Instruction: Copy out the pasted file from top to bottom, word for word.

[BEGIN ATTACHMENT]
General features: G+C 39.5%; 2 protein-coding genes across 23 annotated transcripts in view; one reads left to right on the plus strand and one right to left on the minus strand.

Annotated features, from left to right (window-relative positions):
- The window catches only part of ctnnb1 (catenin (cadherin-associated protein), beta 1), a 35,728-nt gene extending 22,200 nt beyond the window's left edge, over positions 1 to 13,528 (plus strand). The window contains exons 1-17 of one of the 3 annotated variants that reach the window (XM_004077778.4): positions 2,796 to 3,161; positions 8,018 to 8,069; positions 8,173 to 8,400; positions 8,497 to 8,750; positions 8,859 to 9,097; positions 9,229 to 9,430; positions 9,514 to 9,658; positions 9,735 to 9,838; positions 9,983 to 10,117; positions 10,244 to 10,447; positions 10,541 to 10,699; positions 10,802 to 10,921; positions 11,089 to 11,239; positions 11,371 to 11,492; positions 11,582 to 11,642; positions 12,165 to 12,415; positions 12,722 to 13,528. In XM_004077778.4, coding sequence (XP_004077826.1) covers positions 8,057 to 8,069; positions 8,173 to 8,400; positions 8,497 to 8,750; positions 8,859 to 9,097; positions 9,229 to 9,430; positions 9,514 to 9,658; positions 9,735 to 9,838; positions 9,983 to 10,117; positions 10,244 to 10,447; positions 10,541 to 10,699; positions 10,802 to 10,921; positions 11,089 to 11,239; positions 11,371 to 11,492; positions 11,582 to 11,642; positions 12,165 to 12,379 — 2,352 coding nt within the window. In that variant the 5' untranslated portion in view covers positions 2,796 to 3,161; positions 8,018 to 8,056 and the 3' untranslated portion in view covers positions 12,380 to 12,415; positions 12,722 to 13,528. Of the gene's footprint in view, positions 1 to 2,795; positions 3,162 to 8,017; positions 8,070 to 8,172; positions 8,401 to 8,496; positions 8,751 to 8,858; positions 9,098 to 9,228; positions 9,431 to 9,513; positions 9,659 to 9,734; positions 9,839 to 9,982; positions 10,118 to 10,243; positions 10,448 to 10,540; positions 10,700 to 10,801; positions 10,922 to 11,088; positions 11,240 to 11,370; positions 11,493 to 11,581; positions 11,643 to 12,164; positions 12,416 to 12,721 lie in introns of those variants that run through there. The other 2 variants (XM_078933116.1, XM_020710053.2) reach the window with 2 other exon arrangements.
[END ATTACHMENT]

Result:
General features: G+C 39.5%; 2 protein-coding genes across 23 annotated transcripts in view; one reads left to right on the plus strand and one right to left on the minus strand.

Annotated features, from left to right (window-relative positions):
- The window catches only part of ctnnb1 (catenin (cadherin-associated protein), beta 1), a 35,728-nt gene extending 22,200 nt beyond the window's left edge, over positions 1 to 13,528 (plus strand). The window contains exons 1-17 of one of the 3 annotated variants that reach the window (XM_004077778.4): positions 2,796 to 3,161; positions 8,018 to 8,069; positions 8,173 to 8,400; positions 8,497 to 8,750; positions 8,859 to 9,097; positions 9,229 to 9,430; positions 9,514 to 9,658; positions 9,735 to 9,838; positions 9,983 to 10,117; positions 10,244 to 10,447; positions 10,541 to 10,699; positions 10,802 to 10,921; positions 11,089 to 11,239; positions 11,371 to 11,492; positions 11,582 to 11,642; positions 12,165 to 12,415; positions 12,722 to 13,528. In XM_004077778.4, coding sequence (XP_004077826.1) covers positions 8,057 to 8,069; positions 8,173 to 8,400; positions 8,497 to 8,750; positions 8,859 to 9,097; positions 9,229 to 9,430; positions 9,514 to 9,658; positions 9,735 to 9,838; positions 9,983 to 10,117; positions 10,244 to 10,447; positions 10,541 to 10,699; positions 10,802 to 10,921; positions 11,089 to 11,239; positions 11,371 to 11,492; positions 11,582 to 11,642; positions 12,165 to 12,379 — 2,352 coding nt within the window. In that variant the 5' untranslated portion in view covers positions 2,796 to 3,161; positions 8,018 to 8,056 and the 3' untranslated portion in view covers positions 12,380 to 12,415; positions 12,722 to 13,528. Of the gene's footprint in view, positions 1 to 2,795; positions 3,162 to 8,017; positions 8,070 to 8,172; positions 8,401 to 8,496; positions 8,751 to 8,858; positions 9,098 to 9,228; positions 9,431 to 9,513; positions 9,659 to 9,734; positions 9,839 to 9,982; positions 10,118 to 10,243; positions 10,448 to 10,540; positions 10,700 to 10,801; positions 10,922 to 11,088; positions 11,240 to 11,370; positions 11,493 to 11,581; positions 11,643 to 12,164; positions 12,416 to 12,721 lie in introns of those variants that run through there. The other 2 variants (XM_078933116.1, XM_020710053.2) reach the window with 2 other exon arrangements.